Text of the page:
(Photo: KC Bailey/Universal Television)

Here’s what’s up in the world of TV for Friday, January 20, and Saturday, January 21. All times are Eastern.

Top picks

Saturday Night Live (NBC, 11:30 p.m., Saturday): Leading America’s way into a new year—hell, a new era—great American Aziz Ansari becomes the first Saturday Night Live host of South Asian descent. Sure, some might say that it’s shocking for a venerable and influential institution like SNL to take 42 years to elect to have someone from a people who make up nearly a quarter of Earth’s population in charge, but that’s not the sort of negativity the Ansari administration stands for. The distinguished gentleman from South Carolina has waged a particularly good-natured and hilarious, yet insightful and inclusive campaign to finally reach the hallowed halls of Studio 8H, where he is expected to receive an enthusiastic welcome from a sold-out house for his SNL debut. Ansari’s running mate and musical guest Big Sean will be onstage alongside the man to whom America turns its eyes and hopes in this momentous weekend where nothing else is happening whatsoever.

Take The 10 (Netflix, 3:01 a.m., Friday): Josh Peck and The Grand Budapest Hotel’s Tony Revolori star in this buddy road movie comedy from the “fourth Beatle” of The Lonely Island, Chester Tam. Some stoners steal music festival tickets and drugs from a guy who does not appreciate that, and things go from there. Look for lots of funny people in small roles, like Fred Armisen, Kevin Corrigan, and Tam’s buddy Andy Samberg.

Great Performances: Alicia Keyes—Landmarks Live In Concert (PBS, 9 p.m., Saturday): Filmed all over Keyes’ native New York over the past year, this special sees the singer perform at various notable city locations, finishing up with her NYC anthem ”Empire State Of Mind.”

Beaches (Lifetime, 8 p.m., Saturday): “You are the something beneath my something…” C’mon, you all know it! Anyway, Idina Menzel and Nia Long elbow aside Bette Midler and Barbara Hershey in this made-for-TV remake of the 1988 friendship weep-a-thon from late director Garry Marshall. Two women’s lifelong bond really kicks in when one of them starts not feeling well. Then, look out—song and hanky time. Lifetime is even giving us an hour-long cool-down session with Beaches: The After-Show at 10 p.m. Hot chocolate and cookies will be served in front of a cozy fire. Bring your own comfy lounge-around sweater.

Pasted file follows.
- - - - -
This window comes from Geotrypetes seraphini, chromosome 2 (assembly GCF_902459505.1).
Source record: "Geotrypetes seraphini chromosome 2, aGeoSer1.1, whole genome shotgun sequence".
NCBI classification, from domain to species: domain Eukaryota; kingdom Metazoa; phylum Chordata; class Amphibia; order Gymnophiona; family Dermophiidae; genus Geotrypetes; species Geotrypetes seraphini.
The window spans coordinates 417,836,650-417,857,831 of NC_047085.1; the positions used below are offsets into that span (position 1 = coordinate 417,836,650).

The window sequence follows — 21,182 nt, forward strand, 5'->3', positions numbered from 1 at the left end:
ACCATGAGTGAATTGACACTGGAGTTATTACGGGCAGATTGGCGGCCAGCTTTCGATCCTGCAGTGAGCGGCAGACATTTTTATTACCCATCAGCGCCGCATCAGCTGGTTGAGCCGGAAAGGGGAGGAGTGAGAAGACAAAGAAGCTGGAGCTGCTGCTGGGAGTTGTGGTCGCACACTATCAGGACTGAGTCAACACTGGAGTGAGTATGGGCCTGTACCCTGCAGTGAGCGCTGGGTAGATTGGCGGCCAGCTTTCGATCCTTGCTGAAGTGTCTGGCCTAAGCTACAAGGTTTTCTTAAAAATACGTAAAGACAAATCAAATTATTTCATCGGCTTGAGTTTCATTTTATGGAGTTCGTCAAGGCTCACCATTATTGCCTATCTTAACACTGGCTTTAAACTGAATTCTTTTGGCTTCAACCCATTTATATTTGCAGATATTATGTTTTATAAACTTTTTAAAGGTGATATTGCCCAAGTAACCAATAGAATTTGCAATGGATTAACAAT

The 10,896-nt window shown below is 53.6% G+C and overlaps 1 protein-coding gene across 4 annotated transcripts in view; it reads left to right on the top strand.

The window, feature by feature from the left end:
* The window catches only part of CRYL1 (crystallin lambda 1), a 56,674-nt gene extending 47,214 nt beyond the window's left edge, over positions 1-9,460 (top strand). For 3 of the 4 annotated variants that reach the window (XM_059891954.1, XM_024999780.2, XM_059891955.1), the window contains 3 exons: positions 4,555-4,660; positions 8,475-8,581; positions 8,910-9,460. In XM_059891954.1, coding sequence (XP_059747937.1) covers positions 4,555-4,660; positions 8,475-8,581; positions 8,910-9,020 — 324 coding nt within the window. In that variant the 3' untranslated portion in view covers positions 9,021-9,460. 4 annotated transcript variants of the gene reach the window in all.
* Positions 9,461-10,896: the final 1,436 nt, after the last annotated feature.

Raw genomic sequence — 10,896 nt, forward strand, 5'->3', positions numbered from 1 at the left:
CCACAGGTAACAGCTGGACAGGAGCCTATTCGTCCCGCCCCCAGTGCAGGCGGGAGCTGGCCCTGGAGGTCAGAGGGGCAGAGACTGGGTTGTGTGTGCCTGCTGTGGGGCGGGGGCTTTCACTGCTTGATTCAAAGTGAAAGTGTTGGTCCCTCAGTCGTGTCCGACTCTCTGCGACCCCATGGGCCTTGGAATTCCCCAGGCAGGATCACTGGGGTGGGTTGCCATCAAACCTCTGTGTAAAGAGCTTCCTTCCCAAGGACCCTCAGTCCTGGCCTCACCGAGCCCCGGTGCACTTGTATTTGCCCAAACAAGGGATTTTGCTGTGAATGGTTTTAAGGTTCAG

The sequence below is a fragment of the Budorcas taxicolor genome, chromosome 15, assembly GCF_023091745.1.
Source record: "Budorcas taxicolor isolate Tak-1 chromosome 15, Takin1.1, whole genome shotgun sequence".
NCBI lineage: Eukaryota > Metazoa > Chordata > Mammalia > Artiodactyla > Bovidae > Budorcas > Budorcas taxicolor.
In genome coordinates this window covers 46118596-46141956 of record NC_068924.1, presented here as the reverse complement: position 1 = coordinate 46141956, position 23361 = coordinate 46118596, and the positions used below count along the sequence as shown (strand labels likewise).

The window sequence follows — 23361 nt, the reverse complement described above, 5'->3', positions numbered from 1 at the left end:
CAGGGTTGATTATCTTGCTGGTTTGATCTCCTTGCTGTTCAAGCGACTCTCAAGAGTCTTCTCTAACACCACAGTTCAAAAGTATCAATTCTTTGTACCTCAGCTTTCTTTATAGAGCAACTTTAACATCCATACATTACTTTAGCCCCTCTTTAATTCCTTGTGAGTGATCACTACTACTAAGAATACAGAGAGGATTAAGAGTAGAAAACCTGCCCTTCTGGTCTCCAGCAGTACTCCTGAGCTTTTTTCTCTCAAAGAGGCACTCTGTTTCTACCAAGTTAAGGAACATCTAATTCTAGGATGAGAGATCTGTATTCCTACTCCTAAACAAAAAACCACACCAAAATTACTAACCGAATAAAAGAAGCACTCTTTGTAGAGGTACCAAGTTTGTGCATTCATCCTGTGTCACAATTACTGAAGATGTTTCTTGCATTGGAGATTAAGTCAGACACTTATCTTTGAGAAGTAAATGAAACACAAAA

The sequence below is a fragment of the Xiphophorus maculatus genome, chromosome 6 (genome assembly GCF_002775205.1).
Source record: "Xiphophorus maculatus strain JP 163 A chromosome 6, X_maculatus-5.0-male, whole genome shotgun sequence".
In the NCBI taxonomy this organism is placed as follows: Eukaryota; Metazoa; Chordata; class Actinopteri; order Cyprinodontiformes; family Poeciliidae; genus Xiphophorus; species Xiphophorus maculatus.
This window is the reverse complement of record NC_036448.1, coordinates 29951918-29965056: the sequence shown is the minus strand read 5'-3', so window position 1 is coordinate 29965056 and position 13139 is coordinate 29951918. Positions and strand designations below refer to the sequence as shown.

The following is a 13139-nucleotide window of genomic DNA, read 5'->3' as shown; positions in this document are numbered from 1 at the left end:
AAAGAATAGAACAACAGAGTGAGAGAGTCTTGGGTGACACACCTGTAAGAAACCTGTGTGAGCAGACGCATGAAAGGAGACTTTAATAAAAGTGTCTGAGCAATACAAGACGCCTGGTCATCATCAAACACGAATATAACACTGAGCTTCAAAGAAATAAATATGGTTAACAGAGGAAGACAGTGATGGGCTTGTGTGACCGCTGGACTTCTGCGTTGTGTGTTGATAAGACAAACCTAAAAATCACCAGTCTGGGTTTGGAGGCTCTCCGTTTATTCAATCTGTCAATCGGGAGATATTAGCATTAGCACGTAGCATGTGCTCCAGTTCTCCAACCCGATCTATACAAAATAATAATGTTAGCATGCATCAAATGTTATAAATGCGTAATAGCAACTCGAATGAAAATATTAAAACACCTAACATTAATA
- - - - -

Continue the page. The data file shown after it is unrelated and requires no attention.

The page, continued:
U.S. Figure Skating Championships (NBC, 8 p.m., Saturday): Strap in for three solid hours of the best skaters in the world always, always twirling, twirling, twirling toward freedom!

Premieres and finales

Frontier (Netflix, 3:01 a.m., Friday): Former Khal Drogo, future Aquaman, and all-around burly cool guy Jason Momoa stars in this Canadian period adventure drama about the founding of the North American fur trade. Look for Mr. Momoa in various buckskin-and-furs ensembles with axe and musket accessories this time out.

Girl Meets World (Disney, 6 p.m., Friday): This is it for the beloved-of-some tween comedy, as Disney’s pulling the plug after three seasons. Fans are doing the “save our show” thing (Netflix is playing coy, like they do), so big ratings for this finale would be doing them a solid.


Real Time With Bill Maher (HBO, 10 p.m., Friday): Maher returns for a 15th season of vaguely condescending bickering and hectoring.

Regular coverage

The Vampire Diaries (CW, 8 p.m., Friday)

Grimm (NBC, 8 p.m., Friday)

Crazy Ex-Girlfriend (CW, 9 p.m., Friday)

Star Wars Rebels (Disney XD, 8:30 p.m., Saturday)

Streaming pick

Freedom Riders (PBS.org), Before Stonewall (Amazon, Epix), Pussy Riot: A Punk Prayer (Netflix), An Inconvenient Truth (Netflix), The Central Park Five (Amazon), Citizen Koch (Netflix), Love-A-Thon (Facebook Live, 12:30 p.m., Friday): While that Facebook post going around about how to ensure terrible ratings for today’s Inauguration Of Donald Trump (noon, everywhere, dear God) turns out to be mostly futile nonsense, a fine alternative to celebrating that… event is to counter-program your own block of docs. Some examples above, including the celebrity-studded Facebook Live event airing during the inauguration, where people like Judd Apatow, Jane Fonda, Jamie Lee Curtis, Patricia Arquette, Christopher Guest, Tim Robbins, and Jeff Tweedy entertain you while urging you to give money to civil rights and environmental causes likely to be more necessary in/threatened by the incoming administration (like Planned Parenthood, the ACLU, and Earthjustice). But these are just some ideas—use the comments to provide your own favorite examples of films (fictional or otherwise) that angry up the blood and get you ready to stand up for a lot of people who are going to need it after today more than ever.